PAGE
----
Mind Games: All Blacks are the team to beat

2014-12-08 10:00

And so another rugby year ends and still the All Blacks are the team to beat.

While the Springboks stumbled twice on their end-of-year tour, the All Blacks recovered from their defeat against the Boks to score four successive wins over the USA Eagles, England, Scotland and Wales.

Like the Boks, they got into a spot of bother against Wales but managed to find that extra gear, as they usually do, at the end to kick on to a win.

They struggled against England in the first half, but ruthlessly shut out the Poms in the second and had the gumption to pick an experimental side against a rejuvenated Scotland and still win.

Thus the All Blacks continue to set the benchmark before the curtain rises on the World Cup.

The Springboks are still second and are the one side able to cause a blip on an incredible run by the All Blacks since they won the Webb Ellis Cup in 2011.

Ireland, under Kiwi Joe Schmidt, is now ranked third.

There has been much talk that the New Zealanders are slipping; that some of their players are getting on and they have been lucky to escape possible defeats.

British rugby writers included surprisingly few All Blacks in their 2014 World XV compilations and questioned whether they could be as effective in knockout rugby.

Questions were raised as to the ability of the All Blacks forwards to dominate matches, and the fact that Richie McCaw’s men frequently relied on so much kicking to be able to prey on mistakes by their opponents.

The accusation of how frequently the All Blacks kick the ball was also highlighted from within the Springbok camp. But the truth is, whatever they were doing still made them better than the rest.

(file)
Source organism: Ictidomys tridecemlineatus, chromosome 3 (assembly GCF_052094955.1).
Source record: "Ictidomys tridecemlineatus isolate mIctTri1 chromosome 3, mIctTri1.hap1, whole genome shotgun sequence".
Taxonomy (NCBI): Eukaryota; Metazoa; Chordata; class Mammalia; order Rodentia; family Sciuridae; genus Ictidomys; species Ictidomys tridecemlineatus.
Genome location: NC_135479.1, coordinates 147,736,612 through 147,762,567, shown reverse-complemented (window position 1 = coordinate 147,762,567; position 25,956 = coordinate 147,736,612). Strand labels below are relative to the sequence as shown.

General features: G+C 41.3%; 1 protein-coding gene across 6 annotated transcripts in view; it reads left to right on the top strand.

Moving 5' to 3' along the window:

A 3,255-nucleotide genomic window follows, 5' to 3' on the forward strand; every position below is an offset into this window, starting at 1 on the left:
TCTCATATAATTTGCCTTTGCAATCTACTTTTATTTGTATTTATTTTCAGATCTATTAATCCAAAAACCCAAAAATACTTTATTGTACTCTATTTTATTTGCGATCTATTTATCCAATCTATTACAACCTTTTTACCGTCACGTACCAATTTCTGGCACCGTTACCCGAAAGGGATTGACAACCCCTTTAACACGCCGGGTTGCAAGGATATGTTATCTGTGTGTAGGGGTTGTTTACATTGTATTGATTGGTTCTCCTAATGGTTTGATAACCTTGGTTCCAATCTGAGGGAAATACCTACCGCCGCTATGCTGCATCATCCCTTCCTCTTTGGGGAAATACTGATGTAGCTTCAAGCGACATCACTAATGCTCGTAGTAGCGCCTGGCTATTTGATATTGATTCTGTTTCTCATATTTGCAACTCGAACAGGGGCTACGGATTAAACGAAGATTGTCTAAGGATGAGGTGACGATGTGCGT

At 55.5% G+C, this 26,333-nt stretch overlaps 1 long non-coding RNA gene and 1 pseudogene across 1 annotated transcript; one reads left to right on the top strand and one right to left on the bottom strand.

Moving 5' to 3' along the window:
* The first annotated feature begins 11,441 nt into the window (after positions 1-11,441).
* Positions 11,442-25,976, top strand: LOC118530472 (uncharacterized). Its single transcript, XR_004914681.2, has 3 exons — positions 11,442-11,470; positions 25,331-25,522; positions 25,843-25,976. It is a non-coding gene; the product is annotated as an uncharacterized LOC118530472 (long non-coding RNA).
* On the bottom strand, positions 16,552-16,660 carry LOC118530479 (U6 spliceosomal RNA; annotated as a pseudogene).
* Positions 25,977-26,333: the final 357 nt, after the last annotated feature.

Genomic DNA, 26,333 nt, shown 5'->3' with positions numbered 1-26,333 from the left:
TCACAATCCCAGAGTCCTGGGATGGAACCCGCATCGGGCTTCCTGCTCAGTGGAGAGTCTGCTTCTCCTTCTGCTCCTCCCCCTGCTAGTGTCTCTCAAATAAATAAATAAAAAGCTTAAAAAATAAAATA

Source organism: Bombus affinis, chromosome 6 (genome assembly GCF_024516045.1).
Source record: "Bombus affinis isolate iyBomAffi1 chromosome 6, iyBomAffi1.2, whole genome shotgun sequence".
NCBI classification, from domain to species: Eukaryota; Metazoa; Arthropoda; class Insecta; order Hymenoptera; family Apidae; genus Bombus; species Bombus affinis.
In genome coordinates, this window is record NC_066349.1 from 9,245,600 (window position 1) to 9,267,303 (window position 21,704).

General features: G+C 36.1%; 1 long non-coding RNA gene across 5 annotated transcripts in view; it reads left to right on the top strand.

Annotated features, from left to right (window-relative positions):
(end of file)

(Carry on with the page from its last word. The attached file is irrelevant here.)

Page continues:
My contention is that the difference lies in the greater ball skills of the Kiwis, their unwavering mind-set to run in support, as well as a keener ability to outwit opponents.

Sure, they have been kicking more, but the reason is that with all teams applying rush defence from a slightly offside starting position, there’s great benefit to be had from “the ball in behind”.

And when it comes to moving the ball, either in set plays or when turnover opportunities arise, the All Blacks reign supreme.

As for the Springboks, it might have been the effect of the fatigue due to an overly long season, wet fields and frozen fingers, but the biggest disappointment of the recent tour was how ponderous our back play was.

Our players have always struggled in cold conditions (it’s something that will have to be worked on before the World Cup in England), but there was an absence of well thought out moves to outmanoeuvre opponents.

Not for the first time, it raises the question – is it not time the SA Rugby Union institutes a national symposium to revive creative back play as an integral part of our rugby?

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